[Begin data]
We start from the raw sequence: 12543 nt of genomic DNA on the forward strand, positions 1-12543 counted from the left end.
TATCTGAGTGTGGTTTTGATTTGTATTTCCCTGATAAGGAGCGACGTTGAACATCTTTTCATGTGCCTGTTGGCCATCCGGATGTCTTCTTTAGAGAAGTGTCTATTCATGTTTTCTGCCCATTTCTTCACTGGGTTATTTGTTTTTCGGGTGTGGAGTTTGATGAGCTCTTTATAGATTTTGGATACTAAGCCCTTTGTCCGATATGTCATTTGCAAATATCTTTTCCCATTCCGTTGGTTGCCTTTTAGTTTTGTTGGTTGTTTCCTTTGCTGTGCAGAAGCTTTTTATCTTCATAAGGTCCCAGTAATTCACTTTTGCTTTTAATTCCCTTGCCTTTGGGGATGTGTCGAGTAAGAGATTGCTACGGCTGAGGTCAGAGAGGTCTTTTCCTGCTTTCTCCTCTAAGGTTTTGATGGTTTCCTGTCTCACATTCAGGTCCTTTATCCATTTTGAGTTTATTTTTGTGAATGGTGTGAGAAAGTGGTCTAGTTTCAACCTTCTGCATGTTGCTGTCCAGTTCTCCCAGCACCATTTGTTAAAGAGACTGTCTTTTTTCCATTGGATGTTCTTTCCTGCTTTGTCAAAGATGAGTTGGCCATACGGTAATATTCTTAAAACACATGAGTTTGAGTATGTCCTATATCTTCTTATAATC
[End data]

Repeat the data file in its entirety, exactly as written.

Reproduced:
We start from the raw sequence: 12543 nt of genomic DNA on the forward strand, positions 1-12543 counted from the left end.
TATCTGAGTGTGGTTTTGATTTGTATTTCCCTGATAAGGAGCGACGTTGAACATCTTTTCATGTGCCTGTTGGCCATCCGGATGTCTTCTTTAGAGAAGTGTCTATTCATGTTTTCTGCCCATTTCTTCACTGGGTTATTTGTTTTTCGGGTGTGGAGTTTGATGAGCTCTTTATAGATTTTGGATACTAAGCCCTTTGTCCGATATGTCATTTGCAAATATCTTTTCCCATTCCGTTGGTTGCCTTTTAGTTTTGTTGGTTGTTTCCTTTGCTGTGCAGAAGCTTTTTATCTTCATAAGGTCCCAGTAATTCACTTTTGCTTTTAATTCCCTTGCCTTTGGGGATGTGTCGAGTAAGAGATTGCTACGGCTGAGGTCAGAGAGGTCTTTTCCTGCTTTCTCCTCTAAGGTTTTGATGGTTTCCTGTCTCACATTCAGGTCCTTTATCCATTTTGAGTTTATTTTTGTGAATGGTGTGAGAAAGTGGTCTAGTTTCAACCTTCTGCATGTTGCTGTCCAGTTCTCCCAGCACCATTTGTTAAAGAGACTGTCTTTTTTCCATTGGATGTTCTTTCCTGCTTTGTCAAAGATGAGTTGGCCATACGGTAATATTCTTAAAACACATGAGTTTGAGTATGTCCTATATCTTCTTATAATC